But modern civilization has its own stain, not of hate, but of presumptuous ignorance and reckless greediness.

Avarice stands behind its counter, selling cheap poison, at a dear rate, to rosy boys and girls – careful only of the pence that are to be scraped together – altogether careless about the pain and injury its inflicts.

There is a frightful coldness of criminality in this insensibility to the duty men owe to others.

We can fancy the manufacturer of these deliberately poisoned dainties complacently asking, while he counts over his wretched gains – “Am I brother’s keeper?”

The other picture suggested to the imagination by these occurrences is not less terrible.


Bustling behind the druggist’s counter one sees smug Ignorance

“Pestling a poisoned poison
Behind his crimson lights.”

Ignorance, with the lives of a city in his hands! Ignorance, permitted by law to deal in poisons, and retailing them to all comers “without asking questions.” Ignorance, too, unable to distinguish between chrome-yellow and yellow arsenic, and substituting the one for the other, careless whether he kills outright and at once a score of neighbours, or shortens as many lives and makes them wretched.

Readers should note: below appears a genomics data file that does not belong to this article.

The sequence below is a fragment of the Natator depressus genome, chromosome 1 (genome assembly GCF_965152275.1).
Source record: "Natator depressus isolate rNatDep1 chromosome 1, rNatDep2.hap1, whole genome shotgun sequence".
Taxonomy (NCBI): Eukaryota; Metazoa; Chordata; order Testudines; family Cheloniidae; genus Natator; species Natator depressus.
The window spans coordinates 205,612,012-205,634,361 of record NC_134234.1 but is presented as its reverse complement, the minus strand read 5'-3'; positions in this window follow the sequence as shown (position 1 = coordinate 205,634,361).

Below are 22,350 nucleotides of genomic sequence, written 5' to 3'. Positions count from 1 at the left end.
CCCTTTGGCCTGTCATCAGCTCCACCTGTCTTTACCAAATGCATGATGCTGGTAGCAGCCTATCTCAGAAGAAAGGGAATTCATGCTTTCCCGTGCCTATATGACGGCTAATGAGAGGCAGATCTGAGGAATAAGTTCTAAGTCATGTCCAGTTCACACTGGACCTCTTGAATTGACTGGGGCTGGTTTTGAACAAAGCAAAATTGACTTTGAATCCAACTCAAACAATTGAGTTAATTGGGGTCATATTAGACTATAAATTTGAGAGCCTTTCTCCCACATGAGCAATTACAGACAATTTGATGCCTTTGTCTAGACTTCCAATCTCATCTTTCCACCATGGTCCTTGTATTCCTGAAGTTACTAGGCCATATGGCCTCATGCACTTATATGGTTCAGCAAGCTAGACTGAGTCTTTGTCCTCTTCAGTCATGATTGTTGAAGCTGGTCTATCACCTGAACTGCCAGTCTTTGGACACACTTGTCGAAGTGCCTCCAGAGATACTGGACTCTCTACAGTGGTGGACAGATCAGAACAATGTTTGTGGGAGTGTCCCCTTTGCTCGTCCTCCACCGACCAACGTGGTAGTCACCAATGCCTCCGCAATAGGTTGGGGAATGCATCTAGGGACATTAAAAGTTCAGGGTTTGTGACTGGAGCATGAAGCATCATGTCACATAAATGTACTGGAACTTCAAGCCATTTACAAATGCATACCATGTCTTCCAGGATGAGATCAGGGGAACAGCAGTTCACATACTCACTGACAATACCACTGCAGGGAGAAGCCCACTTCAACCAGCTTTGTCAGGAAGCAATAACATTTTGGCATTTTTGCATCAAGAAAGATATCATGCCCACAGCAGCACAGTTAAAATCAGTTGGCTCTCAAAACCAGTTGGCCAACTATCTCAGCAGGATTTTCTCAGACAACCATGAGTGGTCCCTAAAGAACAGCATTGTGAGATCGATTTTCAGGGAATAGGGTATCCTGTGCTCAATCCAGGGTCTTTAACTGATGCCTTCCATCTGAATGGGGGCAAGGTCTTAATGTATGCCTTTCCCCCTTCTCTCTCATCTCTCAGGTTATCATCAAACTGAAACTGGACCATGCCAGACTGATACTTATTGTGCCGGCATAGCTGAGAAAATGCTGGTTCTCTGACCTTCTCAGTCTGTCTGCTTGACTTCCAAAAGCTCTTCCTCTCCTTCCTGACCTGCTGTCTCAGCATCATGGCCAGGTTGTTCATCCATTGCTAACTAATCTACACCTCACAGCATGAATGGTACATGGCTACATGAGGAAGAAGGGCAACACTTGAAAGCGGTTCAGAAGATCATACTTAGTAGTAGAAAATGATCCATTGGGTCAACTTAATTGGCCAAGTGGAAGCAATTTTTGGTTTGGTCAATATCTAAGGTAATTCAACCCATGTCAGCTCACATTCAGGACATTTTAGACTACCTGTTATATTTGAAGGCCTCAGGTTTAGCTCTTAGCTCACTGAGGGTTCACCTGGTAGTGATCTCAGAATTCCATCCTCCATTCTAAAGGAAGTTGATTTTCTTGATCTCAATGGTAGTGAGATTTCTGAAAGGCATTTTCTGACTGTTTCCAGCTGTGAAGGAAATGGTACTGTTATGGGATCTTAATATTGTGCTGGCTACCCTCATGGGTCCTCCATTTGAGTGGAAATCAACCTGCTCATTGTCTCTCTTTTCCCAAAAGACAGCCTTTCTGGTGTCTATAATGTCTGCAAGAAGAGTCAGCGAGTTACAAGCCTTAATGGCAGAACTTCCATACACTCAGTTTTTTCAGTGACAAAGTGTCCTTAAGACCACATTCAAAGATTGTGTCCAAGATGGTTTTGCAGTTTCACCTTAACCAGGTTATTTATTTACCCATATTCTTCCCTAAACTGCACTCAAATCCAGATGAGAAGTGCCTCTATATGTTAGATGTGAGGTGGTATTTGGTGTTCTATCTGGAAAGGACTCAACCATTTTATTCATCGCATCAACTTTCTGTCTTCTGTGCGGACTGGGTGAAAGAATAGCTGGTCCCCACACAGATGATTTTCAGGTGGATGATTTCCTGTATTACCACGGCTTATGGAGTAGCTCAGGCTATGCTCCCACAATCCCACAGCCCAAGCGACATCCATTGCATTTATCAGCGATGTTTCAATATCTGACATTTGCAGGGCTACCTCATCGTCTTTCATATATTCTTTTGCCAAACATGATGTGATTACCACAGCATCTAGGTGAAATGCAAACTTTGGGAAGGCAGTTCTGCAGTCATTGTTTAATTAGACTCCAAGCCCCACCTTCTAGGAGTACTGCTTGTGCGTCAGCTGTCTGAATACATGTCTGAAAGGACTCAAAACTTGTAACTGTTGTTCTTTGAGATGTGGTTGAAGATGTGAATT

We say it is a stain on our civilization that these things should be. The law is shamefully imperfect. Had any one died from eating the Bath buns made in Bristol, the vendor of them might have been indicted for manslaughter, or even murder; but as people only suffered pain and loss of health, the magistrates could not interfere.